WASHINGTON -- The United States will deploy additional ballistic missile interceptors along the Pacific Coast to increase the Pentagon's ability to blunt a potential attack from North Korea, in a clear response to recent tests of nuclear weapons technology and long-range missiles by the North.
The new deployment will increase the number of ground-based interceptors to 44 from the 30 already based in California and Alaska. While the limited missile-defense system does not offer a 100 percent guarantee of knocking down a North Korean attack, the weapons send a signal of credible deterrence to the North's limited intercontinental ballistic missile arsenal.
The Navy also recently bolstered its deployment of ballistic missile defense warships in waters off the Korean Peninsula, although the vessels were sent as part of an exercise even before an increase in caustic language from the North. As part of the Foal Eagle military exercise with South Korea, the Navy has four Arleigh Burke-class guided missile destroyers in the region.
In announcing the deployments at the Pentagon on Friday, Defense Secretary Chuck Hagel cited North Korea's recent test of nuclear technology and long-range missiles, including the development of a mobile missile, as well as its launching of a satellite that showed increasing range for the North's arsenal.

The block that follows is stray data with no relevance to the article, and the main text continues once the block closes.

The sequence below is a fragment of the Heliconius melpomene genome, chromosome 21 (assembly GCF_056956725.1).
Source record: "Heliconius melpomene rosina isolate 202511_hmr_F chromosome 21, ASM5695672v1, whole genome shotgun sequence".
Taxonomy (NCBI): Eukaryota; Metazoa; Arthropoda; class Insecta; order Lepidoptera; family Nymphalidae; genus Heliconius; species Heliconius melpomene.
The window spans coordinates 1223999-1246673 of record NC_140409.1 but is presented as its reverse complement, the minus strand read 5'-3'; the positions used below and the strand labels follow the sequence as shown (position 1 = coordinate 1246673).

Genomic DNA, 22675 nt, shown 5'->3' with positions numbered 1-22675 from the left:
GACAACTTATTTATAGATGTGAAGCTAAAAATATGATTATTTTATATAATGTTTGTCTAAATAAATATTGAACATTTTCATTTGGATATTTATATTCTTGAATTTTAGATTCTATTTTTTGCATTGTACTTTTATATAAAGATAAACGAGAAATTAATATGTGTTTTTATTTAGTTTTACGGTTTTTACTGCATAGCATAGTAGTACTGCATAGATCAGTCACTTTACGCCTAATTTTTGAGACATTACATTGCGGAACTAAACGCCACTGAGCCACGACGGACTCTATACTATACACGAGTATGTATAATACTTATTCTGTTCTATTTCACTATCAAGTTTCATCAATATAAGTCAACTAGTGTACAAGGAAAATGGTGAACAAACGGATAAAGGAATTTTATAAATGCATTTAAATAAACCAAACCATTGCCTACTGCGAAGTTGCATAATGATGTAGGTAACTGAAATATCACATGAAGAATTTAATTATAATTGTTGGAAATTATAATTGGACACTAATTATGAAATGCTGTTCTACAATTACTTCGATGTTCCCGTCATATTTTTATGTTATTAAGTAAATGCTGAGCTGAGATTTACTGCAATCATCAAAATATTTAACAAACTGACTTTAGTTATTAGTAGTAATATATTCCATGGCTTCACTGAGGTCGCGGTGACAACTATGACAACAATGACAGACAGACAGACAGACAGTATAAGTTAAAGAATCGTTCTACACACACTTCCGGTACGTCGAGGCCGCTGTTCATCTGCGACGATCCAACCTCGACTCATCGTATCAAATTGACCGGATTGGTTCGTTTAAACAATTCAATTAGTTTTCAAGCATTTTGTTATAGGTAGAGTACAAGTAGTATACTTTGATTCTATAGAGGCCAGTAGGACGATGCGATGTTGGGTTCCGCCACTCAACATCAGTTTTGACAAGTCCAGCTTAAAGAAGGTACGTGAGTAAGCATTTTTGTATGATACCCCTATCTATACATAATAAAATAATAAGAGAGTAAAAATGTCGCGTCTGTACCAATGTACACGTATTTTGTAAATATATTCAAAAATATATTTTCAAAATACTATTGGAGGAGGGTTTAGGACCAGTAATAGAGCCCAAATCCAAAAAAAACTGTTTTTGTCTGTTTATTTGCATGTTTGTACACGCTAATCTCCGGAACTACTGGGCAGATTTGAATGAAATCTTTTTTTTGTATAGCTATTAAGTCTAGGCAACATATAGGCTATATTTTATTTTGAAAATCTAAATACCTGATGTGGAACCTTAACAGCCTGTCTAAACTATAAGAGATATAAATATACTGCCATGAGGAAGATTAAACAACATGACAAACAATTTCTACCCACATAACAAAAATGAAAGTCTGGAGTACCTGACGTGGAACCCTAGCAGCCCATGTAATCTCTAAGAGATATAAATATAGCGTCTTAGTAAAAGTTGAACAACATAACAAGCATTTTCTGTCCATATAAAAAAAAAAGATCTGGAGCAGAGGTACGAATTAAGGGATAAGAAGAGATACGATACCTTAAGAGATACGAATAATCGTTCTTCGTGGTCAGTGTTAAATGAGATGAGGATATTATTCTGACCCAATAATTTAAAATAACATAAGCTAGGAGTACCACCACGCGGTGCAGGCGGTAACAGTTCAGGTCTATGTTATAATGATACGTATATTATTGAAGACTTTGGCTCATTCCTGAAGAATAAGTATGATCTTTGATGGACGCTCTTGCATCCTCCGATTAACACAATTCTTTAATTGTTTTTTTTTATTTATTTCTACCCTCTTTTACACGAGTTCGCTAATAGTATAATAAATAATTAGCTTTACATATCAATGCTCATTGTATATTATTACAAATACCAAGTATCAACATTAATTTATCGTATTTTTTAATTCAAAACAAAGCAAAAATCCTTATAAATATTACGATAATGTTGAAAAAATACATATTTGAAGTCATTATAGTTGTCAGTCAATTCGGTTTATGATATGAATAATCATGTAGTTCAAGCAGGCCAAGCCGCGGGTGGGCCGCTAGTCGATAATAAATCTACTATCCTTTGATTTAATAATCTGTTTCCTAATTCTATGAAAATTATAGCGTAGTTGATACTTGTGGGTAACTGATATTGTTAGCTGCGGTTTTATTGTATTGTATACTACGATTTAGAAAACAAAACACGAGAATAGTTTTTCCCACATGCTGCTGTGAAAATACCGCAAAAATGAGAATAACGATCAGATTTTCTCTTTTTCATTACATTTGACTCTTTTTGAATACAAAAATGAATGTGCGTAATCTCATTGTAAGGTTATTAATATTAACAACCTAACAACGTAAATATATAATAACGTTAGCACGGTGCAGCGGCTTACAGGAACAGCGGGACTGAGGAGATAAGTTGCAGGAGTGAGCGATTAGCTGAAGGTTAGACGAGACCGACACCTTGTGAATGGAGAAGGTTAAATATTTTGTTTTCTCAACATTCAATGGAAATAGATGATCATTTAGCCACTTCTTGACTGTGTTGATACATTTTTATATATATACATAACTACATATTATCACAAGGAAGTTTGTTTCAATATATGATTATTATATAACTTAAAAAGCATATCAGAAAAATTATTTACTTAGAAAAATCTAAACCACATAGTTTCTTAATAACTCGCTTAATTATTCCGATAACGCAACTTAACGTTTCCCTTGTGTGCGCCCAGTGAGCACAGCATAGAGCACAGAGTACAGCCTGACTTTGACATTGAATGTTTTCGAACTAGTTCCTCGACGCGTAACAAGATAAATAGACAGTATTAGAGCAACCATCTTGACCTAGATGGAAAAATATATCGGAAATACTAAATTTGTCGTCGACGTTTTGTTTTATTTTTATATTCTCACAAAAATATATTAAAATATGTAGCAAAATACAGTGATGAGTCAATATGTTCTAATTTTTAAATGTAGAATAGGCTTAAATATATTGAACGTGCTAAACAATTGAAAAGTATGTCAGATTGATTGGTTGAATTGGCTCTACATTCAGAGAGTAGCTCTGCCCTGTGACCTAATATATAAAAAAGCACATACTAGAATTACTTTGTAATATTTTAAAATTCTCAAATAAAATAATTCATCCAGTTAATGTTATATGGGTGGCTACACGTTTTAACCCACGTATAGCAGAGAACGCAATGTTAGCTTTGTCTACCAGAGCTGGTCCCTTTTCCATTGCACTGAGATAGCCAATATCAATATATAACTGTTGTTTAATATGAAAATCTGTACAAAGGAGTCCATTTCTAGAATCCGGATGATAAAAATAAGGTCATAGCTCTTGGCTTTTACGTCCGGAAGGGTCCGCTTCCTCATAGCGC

"The United States stands firm against aggression," Mr. Hagel said.
The new interceptors are scheduled to be deployed by 2017, at an estimated cost of just under $1 billion.
Officials acknowledged that the ground-based interceptors in Alaska and California had shown dubious capabilities in tests, and said the additional interceptors would be deployed only when they had proved their capability. "We have confidence in our system," Mr. Hagel said.
This week, the Pentagon's under secretary for policy, James N. Miller, foreshadowed the announcement in a speech to the Atlantic Council here, when he described efforts to improve early-warning radars and the command-and-control architecture of the missile-defense system based in California and Alaska.
"Our homeland ballistic missile-defense capabilities are intended in part to make it clear to both Iran and North Korea that if they develop ICBM's, they will not be able to threaten the United States," Mr. Miller said, using the initials for intercontinental ballistic missiles. "Our missile defenses will defeat them."
The interceptors in California and Alaska are to blunt a long-range missile threat from North Korea. The United States also deploys Patriot Advanced Capability batteries in South Korea for defense of targets there.
Japan is also developing its own layered missile-defense system, which includes Aegis warships and Patriot systems, as well.
The United States deploys one advanced TPY-2 missile-defense tracking radar in Japan to enhance early warning across the region and toward the West Coast, and it has reached agreement to deploy a second.
This article originally appeared in The New York Times.